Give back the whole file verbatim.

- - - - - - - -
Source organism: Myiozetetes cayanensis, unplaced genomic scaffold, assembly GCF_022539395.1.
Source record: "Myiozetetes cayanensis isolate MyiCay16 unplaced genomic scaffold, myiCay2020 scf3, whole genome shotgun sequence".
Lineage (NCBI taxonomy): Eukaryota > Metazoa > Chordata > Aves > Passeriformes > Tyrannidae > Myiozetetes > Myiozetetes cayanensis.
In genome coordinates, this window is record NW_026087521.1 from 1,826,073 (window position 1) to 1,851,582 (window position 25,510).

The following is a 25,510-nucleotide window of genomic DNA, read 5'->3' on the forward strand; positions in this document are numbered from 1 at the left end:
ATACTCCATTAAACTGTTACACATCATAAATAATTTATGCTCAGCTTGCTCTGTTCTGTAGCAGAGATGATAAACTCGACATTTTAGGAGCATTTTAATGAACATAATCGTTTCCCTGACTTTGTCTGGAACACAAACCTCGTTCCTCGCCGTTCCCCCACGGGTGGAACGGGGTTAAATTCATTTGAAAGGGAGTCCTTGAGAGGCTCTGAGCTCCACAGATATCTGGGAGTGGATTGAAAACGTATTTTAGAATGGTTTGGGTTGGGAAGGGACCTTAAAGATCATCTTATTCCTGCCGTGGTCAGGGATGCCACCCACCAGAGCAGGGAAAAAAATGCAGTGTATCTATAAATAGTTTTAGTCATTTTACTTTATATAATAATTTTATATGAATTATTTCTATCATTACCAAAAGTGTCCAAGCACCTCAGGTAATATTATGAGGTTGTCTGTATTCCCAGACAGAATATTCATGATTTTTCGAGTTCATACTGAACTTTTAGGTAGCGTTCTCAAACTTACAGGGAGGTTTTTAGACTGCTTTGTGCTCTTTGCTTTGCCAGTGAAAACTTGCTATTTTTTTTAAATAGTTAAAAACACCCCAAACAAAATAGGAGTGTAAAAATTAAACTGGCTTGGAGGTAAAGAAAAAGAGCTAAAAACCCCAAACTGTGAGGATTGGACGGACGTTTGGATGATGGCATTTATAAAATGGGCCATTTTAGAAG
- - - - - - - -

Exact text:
Source organism: Myiozetetes cayanensis, unplaced genomic scaffold, assembly GCF_022539395.1.
Source record: "Myiozetetes cayanensis isolate MyiCay16 unplaced genomic scaffold, myiCay2020 scf3, whole genome shotgun sequence".
Lineage (NCBI taxonomy): Eukaryota > Metazoa > Chordata > Aves > Passeriformes > Tyrannidae > Myiozetetes > Myiozetetes cayanensis.
In genome coordinates, this window is record NW_026087521.1 from 1,826,073 (window position 1) to 1,851,582 (window position 25,510).

The following is a 25,510-nucleotide window of genomic DNA, read 5'->3' on the forward strand; positions in this document are numbered from 1 at the left end:
ATACTCCATTAAACTGTTACACATCATAAATAATTTATGCTCAGCTTGCTCTGTTCTGTAGCAGAGATGATAAACTCGACATTTTAGGAGCATTTTAATGAACATAATCGTTTCCCTGACTTTGTCTGGAACACAAACCTCGTTCCTCGCCGTTCCCCCACGGGTGGAACGGGGTTAAATTCATTTGAAAGGGAGTCCTTGAGAGGCTCTGAGCTCCACAGATATCTGGGAGTGGATTGAAAACGTATTTTAGAATGGTTTGGGTTGGGAAGGGACCTTAAAGATCATCTTATTCCTGCCGTGGTCAGGGATGCCACCCACCAGAGCAGGGAAAAAAATGCAGTGTATCTATAAATAGTTTTAGTCATTTTACTTTATATAATAATTTTATATGAATTATTTCTATCATTACCAAAAGTGTCCAAGCACCTCAGGTAATATTATGAGGTTGTCTGTATTCCCAGACAGAATATTCATGATTTTTCGAGTTCATACTGAACTTTTAGGTAGCGTTCTCAAACTTACAGGGAGGTTTTTAGACTGCTTTGTGCTCTTTGCTTTGCCAGTGAAAACTTGCTATTTTTTTTAAATAGTTAAAAACACCCCAAACAAAATAGGAGTGTAAAAATTAAACTGGCTTGGAGGTAAAGAAAAAGAGCTAAAAACCCCAAACTGTGAGGATTGGACGGACGTTTGGATGATGGCATTTATAAAATGGGCCATTTTAGAAG